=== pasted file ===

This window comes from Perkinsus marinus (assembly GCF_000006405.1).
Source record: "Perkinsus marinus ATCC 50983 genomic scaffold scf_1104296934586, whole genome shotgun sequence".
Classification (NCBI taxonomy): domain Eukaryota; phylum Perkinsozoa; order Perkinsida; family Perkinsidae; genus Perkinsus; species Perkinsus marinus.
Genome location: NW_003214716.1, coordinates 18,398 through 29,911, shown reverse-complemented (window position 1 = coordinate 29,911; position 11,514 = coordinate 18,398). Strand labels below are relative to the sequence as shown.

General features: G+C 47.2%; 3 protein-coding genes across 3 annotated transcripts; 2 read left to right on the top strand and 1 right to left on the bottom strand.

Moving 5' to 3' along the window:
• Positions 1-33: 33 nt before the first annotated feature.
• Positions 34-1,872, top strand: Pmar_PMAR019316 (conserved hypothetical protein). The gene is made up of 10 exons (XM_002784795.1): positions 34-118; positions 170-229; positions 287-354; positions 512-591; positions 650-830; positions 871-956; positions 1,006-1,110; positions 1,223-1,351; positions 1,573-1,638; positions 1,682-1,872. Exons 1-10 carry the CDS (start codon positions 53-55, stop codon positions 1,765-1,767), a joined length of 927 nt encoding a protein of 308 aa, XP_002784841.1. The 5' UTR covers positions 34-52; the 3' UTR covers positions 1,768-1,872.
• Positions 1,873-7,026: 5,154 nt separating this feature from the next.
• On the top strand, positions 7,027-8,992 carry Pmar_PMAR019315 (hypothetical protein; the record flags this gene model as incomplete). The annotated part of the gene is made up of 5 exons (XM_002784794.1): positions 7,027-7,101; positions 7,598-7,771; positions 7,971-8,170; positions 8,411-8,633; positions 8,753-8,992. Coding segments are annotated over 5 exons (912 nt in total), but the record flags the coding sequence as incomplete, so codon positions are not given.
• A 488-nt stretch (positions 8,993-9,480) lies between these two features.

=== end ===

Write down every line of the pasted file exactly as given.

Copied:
This window comes from Perkinsus marinus (assembly GCF_000006405.1).
Source record: "Perkinsus marinus ATCC 50983 genomic scaffold scf_1104296934586, whole genome shotgun sequence".
Classification (NCBI taxonomy): domain Eukaryota; phylum Perkinsozoa; order Perkinsida; family Perkinsidae; genus Perkinsus; species Perkinsus marinus.
Genome location: NW_003214716.1, coordinates 18,398 through 29,911, shown reverse-complemented (window position 1 = coordinate 29,911; position 11,514 = coordinate 18,398). Strand labels below are relative to the sequence as shown.

General features: G+C 47.2%; 3 protein-coding genes across 3 annotated transcripts; 2 read left to right on the top strand and 1 right to left on the bottom strand.

Moving 5' to 3' along the window:
• Positions 1-33: 33 nt before the first annotated feature.
• Positions 34-1,872, top strand: Pmar_PMAR019316 (conserved hypothetical protein). The gene is made up of 10 exons (XM_002784795.1): positions 34-118; positions 170-229; positions 287-354; positions 512-591; positions 650-830; positions 871-956; positions 1,006-1,110; positions 1,223-1,351; positions 1,573-1,638; positions 1,682-1,872. Exons 1-10 carry the CDS (start codon positions 53-55, stop codon positions 1,765-1,767), a joined length of 927 nt encoding a protein of 308 aa, XP_002784841.1. The 5' UTR covers positions 34-52; the 3' UTR covers positions 1,768-1,872.
• Positions 1,873-7,026: 5,154 nt separating this feature from the next.
• On the top strand, positions 7,027-8,992 carry Pmar_PMAR019315 (hypothetical protein; the record flags this gene model as incomplete). The annotated part of the gene is made up of 5 exons (XM_002784794.1): positions 7,027-7,101; positions 7,598-7,771; positions 7,971-8,170; positions 8,411-8,633; positions 8,753-8,992. Coding segments are annotated over 5 exons (912 nt in total), but the record flags the coding sequence as incomplete, so codon positions are not given.
• A 488-nt stretch (positions 8,993-9,480) lies between these two features.